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The redevelopment of the BBC’s Broadcasting House headquarters in Portland Place, London, UK was completed in November 2010. Located in the centre of London’s West End on Regent Street, BBC Broadcasting House was the first purpose-built broadcast centre in the UK.
The overhaul project was started in 2002 to transform the 1932 built, Grade II listed building and neighbouring site into a new live multimedia production and broadcast centre. The project also included construction of two new adjacent buildings which will house the BBC World Service and BBC News. The project created 80,000m² of space for studious, production, and other associated facilities for staff.
The redevelopment will consolidate BBC’s Television Centre, Media Village and Broadcasting House (BH) in West London under one roof. The centre will provide public service broadcasting to the global audience through television, radio and internet. The buildings will house about 5,000 employees. The project is currently in the interiors and digital technologies fit-out phase. The staff will move into the new centre in 2012.
In 2002, MacCormac Jamieson Prichard (MJP) was appointed to redevelop the BBC London headquarters in two phases. MJP completed Phase I of the project and reached Stage E of Phase II. In November 2005, the designers were, however, replaced with the Sheppard Robson architectural firm due to differences over revision of the design to cut costs. Sheppard Robson redesigned the Phase II project from RIBA Stage C. The brief changes from the original MJP design included improvements in public and office spaces to increase flexibility.
Cost of the redevelopment project is about £1.04bn. The project was controversial due to construction delays and being £55m over budget.
The original Art Deco Broadcasting House was designed by George Val Myer. The building has nine floors above the ground and three floors below. With Portland stone surface, the façade and foyer are designed with sculptures carved by Eric Gill. The structure was extended in 1961 and 1995.
The redeveloped Broadcasting House has three buildings linked together around a public courtyard. The new extension building is a 10-floor structure with three basement levels. The curved entrance of the extended building has a glass front and the roof is of a gull-wing shape. It used similar materials to those of the existing building such as Portland stone and glass-cladding. A Jaume Plensa memorial sculpture is installed on the rooftop.
The curved façade and neighbouring buildings have been designed with a night-time lighting scheme. It creates a unified composition with the neighbouring buildings such as John Nash’s All Souls Church. Public spaces for the staff are arranged at the central part of the complex with walkways, break-out areas, education and exhibition spaces, shops, food outlets and a theatre.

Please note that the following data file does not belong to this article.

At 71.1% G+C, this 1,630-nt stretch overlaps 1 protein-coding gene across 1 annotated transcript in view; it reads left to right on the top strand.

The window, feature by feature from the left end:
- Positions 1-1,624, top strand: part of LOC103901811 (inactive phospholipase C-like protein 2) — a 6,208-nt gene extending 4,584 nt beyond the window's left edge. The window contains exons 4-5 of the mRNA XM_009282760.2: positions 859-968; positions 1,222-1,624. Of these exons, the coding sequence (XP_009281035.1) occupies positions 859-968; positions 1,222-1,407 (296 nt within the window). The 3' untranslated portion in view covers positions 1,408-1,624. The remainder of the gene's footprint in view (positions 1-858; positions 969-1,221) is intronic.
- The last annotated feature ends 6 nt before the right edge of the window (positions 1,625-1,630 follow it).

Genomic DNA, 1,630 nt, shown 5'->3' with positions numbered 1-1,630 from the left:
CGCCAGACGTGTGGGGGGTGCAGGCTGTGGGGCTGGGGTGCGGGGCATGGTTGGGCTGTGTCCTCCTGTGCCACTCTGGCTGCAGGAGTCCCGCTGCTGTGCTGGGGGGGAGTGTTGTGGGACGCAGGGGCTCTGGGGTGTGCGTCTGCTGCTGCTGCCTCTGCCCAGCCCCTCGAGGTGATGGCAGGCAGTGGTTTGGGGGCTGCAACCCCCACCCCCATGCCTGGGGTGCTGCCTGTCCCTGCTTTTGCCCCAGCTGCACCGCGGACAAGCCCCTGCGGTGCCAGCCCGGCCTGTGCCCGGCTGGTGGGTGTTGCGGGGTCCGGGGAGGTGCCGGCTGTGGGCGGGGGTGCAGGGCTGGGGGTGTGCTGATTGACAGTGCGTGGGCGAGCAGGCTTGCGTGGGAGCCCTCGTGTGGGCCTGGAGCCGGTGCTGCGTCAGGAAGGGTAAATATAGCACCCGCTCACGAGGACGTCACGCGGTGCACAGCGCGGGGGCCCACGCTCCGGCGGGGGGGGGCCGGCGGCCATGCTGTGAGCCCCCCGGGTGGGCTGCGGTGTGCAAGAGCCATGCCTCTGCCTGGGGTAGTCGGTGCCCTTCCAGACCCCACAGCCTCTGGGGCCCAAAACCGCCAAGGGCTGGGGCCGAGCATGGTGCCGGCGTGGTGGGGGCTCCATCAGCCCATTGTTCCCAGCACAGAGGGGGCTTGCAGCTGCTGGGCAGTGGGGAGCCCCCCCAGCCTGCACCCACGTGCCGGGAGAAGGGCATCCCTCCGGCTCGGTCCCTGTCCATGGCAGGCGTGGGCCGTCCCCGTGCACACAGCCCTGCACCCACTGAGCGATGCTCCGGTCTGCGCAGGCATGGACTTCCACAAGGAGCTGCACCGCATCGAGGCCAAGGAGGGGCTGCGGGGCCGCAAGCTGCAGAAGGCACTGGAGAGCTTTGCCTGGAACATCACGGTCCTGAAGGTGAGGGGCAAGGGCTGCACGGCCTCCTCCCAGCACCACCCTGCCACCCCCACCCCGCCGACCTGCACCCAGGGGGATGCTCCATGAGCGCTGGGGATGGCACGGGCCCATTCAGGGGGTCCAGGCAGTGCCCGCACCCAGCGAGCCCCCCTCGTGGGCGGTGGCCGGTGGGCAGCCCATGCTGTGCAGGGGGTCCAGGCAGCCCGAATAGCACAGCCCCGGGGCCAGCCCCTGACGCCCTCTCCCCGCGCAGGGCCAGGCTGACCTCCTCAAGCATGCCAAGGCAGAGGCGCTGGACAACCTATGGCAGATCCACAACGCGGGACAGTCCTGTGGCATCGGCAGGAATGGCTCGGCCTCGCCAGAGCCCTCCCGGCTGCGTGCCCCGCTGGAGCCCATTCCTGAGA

The redevelopment involved demolition of the existing Egton House and other post-war extension of the BH in 2003. In 2005, the space was extended with the Egton Wing, using similar materials as that of the original building.
The original interiors of heritage BH were restored in partnership with English Heritage. The works included restoration of the statues, oak panelling, mosaic flooring and plaster friezes.
Construction of the Broadcasting House redevelopment was completed in two phases. Phase I comprised the refurbishment and modernisation of the original BH building as well as construction of a new East Wing.
The sloping roof of the original building was demolished to create four floors of space at the top. Phase I was completed in 2005 and BBC Radio was opened in April 2006. Phase II, which involved the addition of the combined news centre, was completed in November 2010.
Contractors faced complex challenges during the construction phase due to the site location in busy, residential and constricted area; the underground tube lines; and the Grade II status of the BH building.
Interiors and floorplates of the redeveloped BH have been efficiently designed to maximise efficiency and accommodate future technologies. The Radio Theatre in the old BH features a purpose-built organ and decorative friezes. The semi-circular Council Chamber is designed with pale Tasmanian oak. It has 22 studios and an advanced control room for uninterrupted transmission. Dark cellar spaces have been transformed into open plan workspaces with easy access to the studios.
Interiors of the new building feature 43m of 8.4m wide high light-fitted atrium; a helical staircase, colourful exposed lifts and modern air conditioning systems. The helical staircase is built with steel, glass and oak provides access to the above levels. Six new TV stations and technical spaces are suspended on steel springs to mitigate vibrations caused due to the Bakerloo Line. It also has 140 acoustic spaces.
Prime spaces have been allocated for offices by shifting TV and radio studios to the basement levels. Centralised circulation also improves legibility and access.
A 4000m², column-free live newsrooms at the centre will be one of the largest in the world. The newsroom is surrounded by glazed office tiers. Visitors will be able to view live news broadcasting operations of the room through a highly-glazed façade. The glass façade will also provide natural light and comfortable working environment.
BBC BH will house BBC News, Radio, Music and World Service under one roof. It will have production offices, television and radio studios, a reception and support facilities. The other facilities will include a public piazza, a 300-people capacity media café and newsroom viewing gallery.
The key contractors involved in the project are the developers Land Securities and main building contractors Bovis Lend Lease.
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